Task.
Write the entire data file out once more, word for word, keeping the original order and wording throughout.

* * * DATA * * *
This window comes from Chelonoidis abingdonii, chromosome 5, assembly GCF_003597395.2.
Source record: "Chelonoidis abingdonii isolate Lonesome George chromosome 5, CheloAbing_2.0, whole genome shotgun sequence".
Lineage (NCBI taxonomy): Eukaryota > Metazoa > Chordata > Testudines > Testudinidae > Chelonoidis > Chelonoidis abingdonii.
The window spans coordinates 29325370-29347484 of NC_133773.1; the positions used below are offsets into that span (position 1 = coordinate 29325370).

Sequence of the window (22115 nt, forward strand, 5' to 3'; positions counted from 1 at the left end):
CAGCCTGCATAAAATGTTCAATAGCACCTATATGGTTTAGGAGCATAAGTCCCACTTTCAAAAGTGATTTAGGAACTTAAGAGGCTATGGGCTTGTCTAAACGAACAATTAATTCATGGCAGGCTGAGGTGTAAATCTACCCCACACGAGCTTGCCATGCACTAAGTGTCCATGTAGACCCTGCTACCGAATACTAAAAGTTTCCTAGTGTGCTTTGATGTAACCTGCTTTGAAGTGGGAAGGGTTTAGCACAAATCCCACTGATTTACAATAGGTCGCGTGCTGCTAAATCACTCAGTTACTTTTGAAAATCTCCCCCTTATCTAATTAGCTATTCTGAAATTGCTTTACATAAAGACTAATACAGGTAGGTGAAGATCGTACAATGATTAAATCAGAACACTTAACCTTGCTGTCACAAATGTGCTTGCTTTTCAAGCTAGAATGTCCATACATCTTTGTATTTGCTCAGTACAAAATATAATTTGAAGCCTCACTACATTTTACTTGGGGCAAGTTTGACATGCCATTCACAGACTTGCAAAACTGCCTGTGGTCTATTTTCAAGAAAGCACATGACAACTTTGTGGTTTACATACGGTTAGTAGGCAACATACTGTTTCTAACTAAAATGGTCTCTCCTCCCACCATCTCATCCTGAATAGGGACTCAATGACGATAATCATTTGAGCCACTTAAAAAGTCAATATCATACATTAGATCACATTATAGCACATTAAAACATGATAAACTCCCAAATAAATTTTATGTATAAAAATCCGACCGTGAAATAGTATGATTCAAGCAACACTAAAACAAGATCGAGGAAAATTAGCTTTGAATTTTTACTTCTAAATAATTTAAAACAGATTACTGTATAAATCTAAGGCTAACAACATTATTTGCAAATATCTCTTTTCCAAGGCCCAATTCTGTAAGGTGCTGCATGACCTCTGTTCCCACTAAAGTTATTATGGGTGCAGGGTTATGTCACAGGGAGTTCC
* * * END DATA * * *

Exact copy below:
This window comes from Chelonoidis abingdonii, chromosome 5, assembly GCF_003597395.2.
Source record: "Chelonoidis abingdonii isolate Lonesome George chromosome 5, CheloAbing_2.0, whole genome shotgun sequence".
Lineage (NCBI taxonomy): Eukaryota > Metazoa > Chordata > Testudines > Testudinidae > Chelonoidis > Chelonoidis abingdonii.
The window spans coordinates 29325370-29347484 of NC_133773.1; the positions used below are offsets into that span (position 1 = coordinate 29325370).

Sequence of the window (22115 nt, forward strand, 5' to 3'; positions counted from 1 at the left end):
CAGCCTGCATAAAATGTTCAATAGCACCTATATGGTTTAGGAGCATAAGTCCCACTTTCAAAAGTGATTTAGGAACTTAAGAGGCTATGGGCTTGTCTAAACGAACAATTAATTCATGGCAGGCTGAGGTGTAAATCTACCCCACACGAGCTTGCCATGCACTAAGTGTCCATGTAGACCCTGCTACCGAATACTAAAAGTTTCCTAGTGTGCTTTGATGTAACCTGCTTTGAAGTGGGAAGGGTTTAGCACAAATCCCACTGATTTACAATAGGTCGCGTGCTGCTAAATCACTCAGTTACTTTTGAAAATCTCCCCCTTATCTAATTAGCTATTCTGAAATTGCTTTACATAAAGACTAATACAGGTAGGTGAAGATCGTACAATGATTAAATCAGAACACTTAACCTTGCTGTCACAAATGTGCTTGCTTTTCAAGCTAGAATGTCCATACATCTTTGTATTTGCTCAGTACAAAATATAATTTGAAGCCTCACTACATTTTACTTGGGGCAAGTTTGACATGCCATTCACAGACTTGCAAAACTGCCTGTGGTCTATTTTCAAGAAAGCACATGACAACTTTGTGGTTTACATACGGTTAGTAGGCAACATACTGTTTCTAACTAAAATGGTCTCTCCTCCCACCATCTCATCCTGAATAGGGACTCAATGACGATAATCATTTGAGCCACTTAAAAAGTCAATATCATACATTAGATCACATTATAGCACATTAAAACATGATAAACTCCCAAATAAATTTTATGTATAAAAATCCGACCGTGAAATAGTATGATTCAAGCAACACTAAAACAAGATCGAGGAAAATTAGCTTTGAATTTTTACTTCTAAATAATTTAAAACAGATTACTGTATAAATCTAAGGCTAACAACATTATTTGCAAATATCTCTTTTCCAAGGCCCAATTCTGTAAGGTGCTGCATGACCTCTGTTCCCACTAAAGTTATTATGGGTGCAGGGTTATGTCACAGGGAGTTCC